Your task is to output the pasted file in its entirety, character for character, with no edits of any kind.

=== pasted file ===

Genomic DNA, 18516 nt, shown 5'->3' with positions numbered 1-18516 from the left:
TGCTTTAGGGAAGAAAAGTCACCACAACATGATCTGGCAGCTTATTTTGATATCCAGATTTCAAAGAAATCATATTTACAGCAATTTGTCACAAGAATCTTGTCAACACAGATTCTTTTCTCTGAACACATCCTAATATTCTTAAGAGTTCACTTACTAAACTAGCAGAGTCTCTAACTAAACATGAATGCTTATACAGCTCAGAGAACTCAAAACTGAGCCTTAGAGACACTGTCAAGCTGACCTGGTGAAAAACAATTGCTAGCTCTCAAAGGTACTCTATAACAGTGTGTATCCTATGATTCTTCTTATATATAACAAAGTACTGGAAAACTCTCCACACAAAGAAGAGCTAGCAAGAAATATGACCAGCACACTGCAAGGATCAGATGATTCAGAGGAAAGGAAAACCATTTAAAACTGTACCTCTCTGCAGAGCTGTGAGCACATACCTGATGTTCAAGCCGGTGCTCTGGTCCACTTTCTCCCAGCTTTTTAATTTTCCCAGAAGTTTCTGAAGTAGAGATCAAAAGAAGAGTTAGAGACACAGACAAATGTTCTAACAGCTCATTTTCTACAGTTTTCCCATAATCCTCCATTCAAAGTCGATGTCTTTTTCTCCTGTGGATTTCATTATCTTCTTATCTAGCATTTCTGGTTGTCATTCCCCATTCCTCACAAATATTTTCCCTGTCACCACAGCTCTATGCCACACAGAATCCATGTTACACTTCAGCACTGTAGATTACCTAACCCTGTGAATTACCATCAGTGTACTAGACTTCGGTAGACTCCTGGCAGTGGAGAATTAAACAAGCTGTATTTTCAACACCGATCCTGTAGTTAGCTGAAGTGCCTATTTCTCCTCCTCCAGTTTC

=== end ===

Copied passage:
Genomic DNA, 18516 nt, shown 5'->3' with positions numbered 1-18516 from the left:
TGCTTTAGGGAAGAAAAGTCACCACAACATGATCTGGCAGCTTATTTTGATATCCAGATTTCAAAGAAATCATATTTACAGCAATTTGTCACAAGAATCTTGTCAACACAGATTCTTTTCTCTGAACACATCCTAATATTCTTAAGAGTTCACTTACTAAACTAGCAGAGTCTCTAACTAAACATGAATGCTTATACAGCTCAGAGAACTCAAAACTGAGCCTTAGAGACACTGTCAAGCTGACCTGGTGAAAAACAATTGCTAGCTCTCAAAGGTACTCTATAACAGTGTGTATCCTATGATTCTTCTTATATATAACAAAGTACTGGAAAACTCTCCACACAAAGAAGAGCTAGCAAGAAATATGACCAGCACACTGCAAGGATCAGATGATTCAGAGGAAAGGAAAACCATTTAAAACTGTACCTCTCTGCAGAGCTGTGAGCACATACCTGATGTTCAAGCCGGTGCTCTGGTCCACTTTCTCCCAGCTTTTTAATTTTCCCAGAAGTTTCTGAAGTAGAGATCAAAAGAAGAGTTAGAGACACAGACAAATGTTCTAACAGCTCATTTTCTACAGTTTTCCCATAATCCTCCATTCAAAGTCGATGTCTTTTTCTCCTGTGGATTTCATTATCTTCTTATCTAGCATTTCTGGTTGTCATTCCCCATTCCTCACAAATATTTTCCCTGTCACCACAGCTCTATGCCACACAGAATCCATGTTACACTTCAGCACTGTAGATTACCTAACCCTGTGAATTACCATCAGTGTACTAGACTTCGGTAGACTCCTGGCAGTGGAGAATTAAACAAGCTGTATTTTCAACACCGATCCTGTAGTTAGCTGAAGTGCCTATTTCTCCTCCTCCAGTTTC